So, writing C# inline in your xaml; how cool is that!  I can’t believe Microsoft didn’t think of and implement this.  One of the hardest things to believe is that Johannes Moersch came up with this idea and implemented it while on a co-op work term in my office!  A CO-OP STUDENT WROTE QUICKCONVERTER!  Obviously Johannes is a very smart guy, and he’s no longer a co-op student; he’ll be finishing up his bachelor’s degree in the coming months.

I hope you find QuickConverter as helpful as I have, and if you have any suggestions for improvements, be sure to leave Johannes a comment on the CodePlex page.

Happy coding!

Categories: C#, WPF, XAML Tags: , , , , , , ,

Adding ValueChanged events to Dependency Objects in WPF

April 17th, 2011 No comments

You may be wondering which is the best way to hookup a DependencyProperty’s Callback event handler to handle Value Changed events.  The two methods to consider are:

Method 1 – Use static event hanlders, like so:

public virtual int SelectedID
{
	get { return (int)GetValue(SelectedIDProperty); }
	set { SetValue(SelectedIDProperty, value); }
}

public static readonly DependencyProperty SelectedIDProperty =
	DependencyProperty.Register("SelectedID", typeof(int), typeof(SelectorBase), 
                new PropertyMetadata(0, new PropertyChangedCallback(OnSelectedIDChanged)));

private static void OnSelectedIDChanged(DependencyObject d, DependencyPropertyChangedEventArgs e)
{
	// Perform event handler logic
}

 

Method 2 – Hookup event handler at initialize, and remove it during Dispose(), like so:

// Constructor
public SelectorBase()
{
	HookupEventHandlers();
}

private void HookupEventHandlers()
{
	TypeDescriptor.GetProperties(this)["SelectedID"].AddValueChanged(this, SelectedID_ValueChanged);
}

private void RemoveEventHandlers()
{
	TypeDescriptor.GetProperties(this)["SelectedID"].RemoveValueChanged(this, SelectedID_ValueChanged);
}

protected override void Dispose(bool isDisposing)
{
	base.Dispose(isDisposing);
	// If managed resources should be released
	if (isDisposing)
	{
		RemoveEventHandlers();
	}
}

public virtual int SelectedID
{
	get { return (int)GetValue(SelectedIDProperty); }
	set { SetValue(SelectedIDProperty, value); }
}

public static readonly DependencyProperty SelectedIDProperty =
	DependencyProperty.Register("SelectedID", typeof(int), typeof(SelectorBase), new PropertyMetadata(0));

private void SelectedID_ValueChanged(object sender, EventArgs e)
{
	// Perform event handler logic
}

So the advantage to using method 1 is that we have access to the property’s old and new values, we don’t have to worry about memory leaks (since the event handler is static), and if we create 100 instances of the control we still only have one static event handler in memory, instead of 100 local ones.  The disadvantage to method 1 is that these event handlers are going to exist in memory for the entire lifetime of the app, even if the view/control they are on is never referenced.

The advantage to using method 2 is that the event handlers only exist in memory if the view/control they are on is actually open.  The disadvantage is that we don’t have access to the property’s old value, and the developer has to remember to properly unhook the event in order to avoid a memory leak.

So method 1 is best suited to items that are used in many places (such as custom controls that may be plastered all of the place), while method 2 is best suited for views where there is likely to never be more than a few instances open at any given time, or in places that may not be accessed at all (e.g. a settings menu that is rarely accessed).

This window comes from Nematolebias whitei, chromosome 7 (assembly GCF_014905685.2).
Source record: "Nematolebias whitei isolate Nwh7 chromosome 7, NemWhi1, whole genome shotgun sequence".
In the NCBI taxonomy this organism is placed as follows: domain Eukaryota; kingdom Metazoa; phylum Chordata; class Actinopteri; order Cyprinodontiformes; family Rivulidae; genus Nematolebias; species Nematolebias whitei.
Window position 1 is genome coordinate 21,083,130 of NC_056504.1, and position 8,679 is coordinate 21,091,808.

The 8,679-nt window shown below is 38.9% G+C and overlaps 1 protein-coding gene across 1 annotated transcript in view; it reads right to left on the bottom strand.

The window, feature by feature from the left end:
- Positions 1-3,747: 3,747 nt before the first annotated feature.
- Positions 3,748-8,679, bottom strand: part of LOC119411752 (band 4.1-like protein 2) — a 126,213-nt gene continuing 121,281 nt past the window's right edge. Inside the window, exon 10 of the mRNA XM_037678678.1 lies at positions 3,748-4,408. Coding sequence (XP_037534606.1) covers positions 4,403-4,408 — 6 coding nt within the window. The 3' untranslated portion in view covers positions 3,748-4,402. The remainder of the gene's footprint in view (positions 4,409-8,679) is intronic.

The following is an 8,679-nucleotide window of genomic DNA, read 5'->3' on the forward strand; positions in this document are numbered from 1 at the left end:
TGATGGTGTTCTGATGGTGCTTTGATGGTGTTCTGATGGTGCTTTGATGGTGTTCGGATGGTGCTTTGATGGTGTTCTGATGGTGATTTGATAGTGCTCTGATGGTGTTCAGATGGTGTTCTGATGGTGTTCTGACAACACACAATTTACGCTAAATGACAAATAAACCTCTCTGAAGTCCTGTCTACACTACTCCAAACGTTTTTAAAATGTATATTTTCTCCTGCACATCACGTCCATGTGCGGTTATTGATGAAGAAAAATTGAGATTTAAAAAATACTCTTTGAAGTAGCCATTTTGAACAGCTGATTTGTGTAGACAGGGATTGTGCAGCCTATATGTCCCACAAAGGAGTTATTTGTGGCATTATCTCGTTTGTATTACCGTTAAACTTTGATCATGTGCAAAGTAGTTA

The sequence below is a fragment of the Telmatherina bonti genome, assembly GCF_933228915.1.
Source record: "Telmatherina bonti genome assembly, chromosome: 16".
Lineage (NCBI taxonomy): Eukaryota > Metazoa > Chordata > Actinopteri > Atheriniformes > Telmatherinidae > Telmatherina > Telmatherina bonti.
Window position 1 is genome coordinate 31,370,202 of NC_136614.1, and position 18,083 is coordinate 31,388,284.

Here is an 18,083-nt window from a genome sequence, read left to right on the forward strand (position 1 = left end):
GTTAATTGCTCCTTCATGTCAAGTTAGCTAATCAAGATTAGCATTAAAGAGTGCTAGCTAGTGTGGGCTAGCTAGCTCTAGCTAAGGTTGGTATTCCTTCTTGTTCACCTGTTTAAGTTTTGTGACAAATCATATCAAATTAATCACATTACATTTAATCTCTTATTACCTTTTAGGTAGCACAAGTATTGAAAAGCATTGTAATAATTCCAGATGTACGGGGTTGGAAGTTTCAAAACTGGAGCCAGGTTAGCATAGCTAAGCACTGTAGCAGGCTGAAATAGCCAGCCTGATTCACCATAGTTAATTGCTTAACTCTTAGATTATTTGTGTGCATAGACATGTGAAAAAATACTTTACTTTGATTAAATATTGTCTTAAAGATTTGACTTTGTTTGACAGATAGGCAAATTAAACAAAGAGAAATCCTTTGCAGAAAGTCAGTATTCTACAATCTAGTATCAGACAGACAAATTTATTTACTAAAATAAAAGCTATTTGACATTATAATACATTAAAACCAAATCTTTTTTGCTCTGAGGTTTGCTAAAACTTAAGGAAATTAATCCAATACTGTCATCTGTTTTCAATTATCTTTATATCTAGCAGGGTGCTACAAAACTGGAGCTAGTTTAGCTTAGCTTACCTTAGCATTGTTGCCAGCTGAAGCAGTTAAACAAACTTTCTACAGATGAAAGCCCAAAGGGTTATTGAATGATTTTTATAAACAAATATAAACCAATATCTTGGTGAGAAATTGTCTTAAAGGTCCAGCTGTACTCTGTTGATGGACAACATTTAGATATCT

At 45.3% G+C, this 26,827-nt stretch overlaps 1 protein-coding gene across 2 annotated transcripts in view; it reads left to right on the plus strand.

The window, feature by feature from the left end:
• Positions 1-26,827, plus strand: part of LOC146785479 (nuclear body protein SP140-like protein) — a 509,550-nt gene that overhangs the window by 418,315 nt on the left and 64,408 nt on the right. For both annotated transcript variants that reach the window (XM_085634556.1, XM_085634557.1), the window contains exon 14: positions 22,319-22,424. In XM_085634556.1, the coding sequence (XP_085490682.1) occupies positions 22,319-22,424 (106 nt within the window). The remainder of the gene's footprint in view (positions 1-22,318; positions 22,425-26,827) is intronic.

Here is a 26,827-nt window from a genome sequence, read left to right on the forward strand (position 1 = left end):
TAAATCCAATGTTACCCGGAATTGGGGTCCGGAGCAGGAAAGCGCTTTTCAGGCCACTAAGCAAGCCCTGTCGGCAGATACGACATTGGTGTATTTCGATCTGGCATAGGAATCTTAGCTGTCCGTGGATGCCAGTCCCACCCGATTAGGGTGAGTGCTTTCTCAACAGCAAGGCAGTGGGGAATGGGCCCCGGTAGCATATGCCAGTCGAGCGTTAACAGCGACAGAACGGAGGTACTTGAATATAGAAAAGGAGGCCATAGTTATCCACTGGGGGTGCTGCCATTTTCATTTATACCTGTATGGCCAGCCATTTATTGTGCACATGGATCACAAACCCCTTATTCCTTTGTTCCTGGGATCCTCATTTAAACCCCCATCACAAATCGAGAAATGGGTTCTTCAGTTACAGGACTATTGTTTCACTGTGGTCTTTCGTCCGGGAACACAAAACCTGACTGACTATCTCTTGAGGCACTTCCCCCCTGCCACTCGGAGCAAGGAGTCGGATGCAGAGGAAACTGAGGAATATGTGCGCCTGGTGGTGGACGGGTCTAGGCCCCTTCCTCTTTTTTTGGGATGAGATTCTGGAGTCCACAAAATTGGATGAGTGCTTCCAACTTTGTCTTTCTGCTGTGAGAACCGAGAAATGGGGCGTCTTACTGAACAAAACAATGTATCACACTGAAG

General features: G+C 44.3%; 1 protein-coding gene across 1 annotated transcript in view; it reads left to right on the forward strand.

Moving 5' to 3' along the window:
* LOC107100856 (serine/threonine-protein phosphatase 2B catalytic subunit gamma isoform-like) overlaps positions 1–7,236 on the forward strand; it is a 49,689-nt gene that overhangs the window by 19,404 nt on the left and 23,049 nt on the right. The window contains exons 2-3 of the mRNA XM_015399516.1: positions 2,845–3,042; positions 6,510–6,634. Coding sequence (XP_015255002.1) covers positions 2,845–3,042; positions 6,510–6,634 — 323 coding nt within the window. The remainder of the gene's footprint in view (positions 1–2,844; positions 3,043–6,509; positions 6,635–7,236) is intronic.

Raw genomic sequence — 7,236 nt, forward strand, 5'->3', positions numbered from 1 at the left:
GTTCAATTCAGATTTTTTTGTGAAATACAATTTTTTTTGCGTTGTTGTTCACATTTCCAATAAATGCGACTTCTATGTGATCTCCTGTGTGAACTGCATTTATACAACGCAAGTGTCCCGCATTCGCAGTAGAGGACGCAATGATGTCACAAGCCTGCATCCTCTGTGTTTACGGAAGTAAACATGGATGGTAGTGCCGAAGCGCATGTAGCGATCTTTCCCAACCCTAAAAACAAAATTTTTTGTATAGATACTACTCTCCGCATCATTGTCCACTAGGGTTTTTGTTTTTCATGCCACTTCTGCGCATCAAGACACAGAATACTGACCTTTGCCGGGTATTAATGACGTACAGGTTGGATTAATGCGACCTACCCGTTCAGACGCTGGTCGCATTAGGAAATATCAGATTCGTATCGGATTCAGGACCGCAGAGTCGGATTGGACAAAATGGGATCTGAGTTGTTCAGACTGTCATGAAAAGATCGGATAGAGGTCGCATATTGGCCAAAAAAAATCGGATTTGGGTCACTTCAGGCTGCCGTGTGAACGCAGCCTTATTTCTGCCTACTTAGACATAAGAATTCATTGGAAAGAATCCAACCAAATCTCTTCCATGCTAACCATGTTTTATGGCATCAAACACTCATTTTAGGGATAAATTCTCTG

My WPF Binding won’t work. WTF!

April 17th, 2011 No comments

At one point or another I’m sure we’ve all been confused as to why our binding won’t work.  Here’s a couple things to keep in mind:

– have you set the DataContext to be the class containing the property you are binding to?  This can be done in XAML or in the code-behind.  For example, put "this.DataContext = this" in the code-behind file’s constructor.

– is the property you’re binding to public?  Also, it must be a property (with get; set; accessors), not a field (i.e. class variable).

– if you are using two way binding, do you have both a Get and Set accessor on the propery?

– if you are trying to set bindings on a usercontrol that you are placing on your form, you may have to set the DataContext in that control, or reference the property dynamically using something like:

<controls:CashCalculator

  CanModifyAmount="{Binding RelativeSource={RelativeSource FindAncestor, AncestorType={x:Type src:WpfViewBase}},

Path=CashOutViewModel.CanModifyAmount, Mode=OneWay}"

  CashDetail="{Binding RelativeSource={RelativeSource FindAncestor, AncestorType={x:Type src:WpfViewBase}},

Path=CashOutViewModel.CashOutModel.CashOut.CashDetail, Mode=OneWay}"/>

If you still don’t know why your binding isn’t working, be sure to check the Output window in Visual Studio while debugging, as it will display any binding errors that occur and (hopefully) give you more information about the problem.  You can also change the level of verbosity that is displayed for Binding errors, so if you aren’t getting enough information, in Visual Studio go into Tools -> Options -> Debugging -> Output Window and make sure Data Binding is at least set to Warning.

If changes made to the UI propogate to the code-behind, but changes made in the code-behind don’t propogate to the UI, you will either need to use the INotifyPropertyChanged pattern, or implement your code-behind properties as DependencyProperties, in order to let the UI know that the value has been updated and show the change.

Categories: Binding, WPF Tags: , , ,

Setting focus to an element in WPF

April 17th, 2011 No comments

So if you are trying to set focus to a WPF element, but are unable to.  Here is a quick checklist to go through:

– is the control you are trying to set focus to Enabled, Visible, Loaded, and Focusable.  If any of these properties are false, you cannot set focus to the element.

If you are using Binding to set these properties, make sure the binding is firing before you are trying to set the focus.

– does the control that already has focus allow focus to be taken away? If the control that currently has focus overrides the PreviewLostFocus event, it can set e.Handled to true to prevent other controls from stealing focus from it.

If all of these conditions seem to be met, but you still cannot seem to set the focus to a control, is another operation moving focus from your control to another control after you set focus to your control?  From a dispatcher perhaps?

Using the tool Snoop is great for viewing what control in your WPF application has focus, and is very useful in debugging for seeing what controls are recieving focus.  Once you know what control is getting focus instead of your control, you can put a breakpoint in the control’s GotFocus event to debug and see when focus is being moved to the control, and what fuction is performing the operation to move the focus.

Categories: WPF Tags: , , , ,